TY - JOUR
AU - Brookes, ST
AU - Whitley, E
AU - Peters, TJ
AU - Mulheran, PA
AU - Egger, M
AU - Davey Smith, G
J2 - Health Technol Assess
JO - Health Technol Assess
TI - Subgroup analyses in randomised controlled trials: quantifying the risks of false-positives and false-negatives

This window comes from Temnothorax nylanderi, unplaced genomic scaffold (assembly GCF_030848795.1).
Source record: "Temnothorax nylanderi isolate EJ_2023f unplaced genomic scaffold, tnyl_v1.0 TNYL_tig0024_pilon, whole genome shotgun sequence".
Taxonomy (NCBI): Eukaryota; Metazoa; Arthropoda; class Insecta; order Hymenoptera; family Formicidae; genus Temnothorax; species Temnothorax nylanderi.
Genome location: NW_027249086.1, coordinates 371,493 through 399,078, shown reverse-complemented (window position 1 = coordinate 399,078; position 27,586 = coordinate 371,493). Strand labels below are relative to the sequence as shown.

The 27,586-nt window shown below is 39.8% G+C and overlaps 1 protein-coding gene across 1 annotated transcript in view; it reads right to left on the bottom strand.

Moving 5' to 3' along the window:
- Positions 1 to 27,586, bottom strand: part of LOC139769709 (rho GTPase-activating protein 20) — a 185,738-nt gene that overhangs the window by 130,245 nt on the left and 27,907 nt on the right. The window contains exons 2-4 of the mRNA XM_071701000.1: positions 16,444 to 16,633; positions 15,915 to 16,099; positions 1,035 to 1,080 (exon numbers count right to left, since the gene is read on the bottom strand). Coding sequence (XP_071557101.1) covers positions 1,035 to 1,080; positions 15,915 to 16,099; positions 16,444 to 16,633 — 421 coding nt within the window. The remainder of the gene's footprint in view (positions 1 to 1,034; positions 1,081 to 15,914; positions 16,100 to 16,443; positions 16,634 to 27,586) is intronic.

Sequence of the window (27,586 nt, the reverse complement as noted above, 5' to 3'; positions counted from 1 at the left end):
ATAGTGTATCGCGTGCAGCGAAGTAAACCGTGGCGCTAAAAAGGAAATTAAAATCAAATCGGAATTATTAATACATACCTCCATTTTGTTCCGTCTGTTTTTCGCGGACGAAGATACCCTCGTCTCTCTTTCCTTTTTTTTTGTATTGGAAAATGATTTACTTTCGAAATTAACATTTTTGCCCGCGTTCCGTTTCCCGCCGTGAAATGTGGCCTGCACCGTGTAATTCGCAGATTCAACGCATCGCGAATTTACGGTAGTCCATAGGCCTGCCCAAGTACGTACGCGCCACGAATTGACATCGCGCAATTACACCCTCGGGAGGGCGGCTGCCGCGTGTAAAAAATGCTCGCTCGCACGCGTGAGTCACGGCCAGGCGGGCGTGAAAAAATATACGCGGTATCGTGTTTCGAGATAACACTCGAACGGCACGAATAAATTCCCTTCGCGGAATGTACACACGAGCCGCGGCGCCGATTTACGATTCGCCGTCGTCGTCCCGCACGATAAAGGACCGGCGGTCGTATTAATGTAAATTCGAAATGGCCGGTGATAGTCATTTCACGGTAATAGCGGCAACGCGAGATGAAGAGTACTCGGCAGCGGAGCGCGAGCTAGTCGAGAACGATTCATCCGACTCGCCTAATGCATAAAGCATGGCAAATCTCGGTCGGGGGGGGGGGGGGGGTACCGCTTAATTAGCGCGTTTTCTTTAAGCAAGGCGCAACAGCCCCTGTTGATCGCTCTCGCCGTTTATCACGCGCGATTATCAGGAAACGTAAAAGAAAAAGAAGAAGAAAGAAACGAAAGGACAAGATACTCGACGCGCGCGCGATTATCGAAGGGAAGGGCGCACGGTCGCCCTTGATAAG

PY - 2001
VL - 5
IS - 33
DO - 10.3310/hta5330
DA - 2001/10/02
UR - http://journalslibrary.nihr.ac.uk/hta/hta5330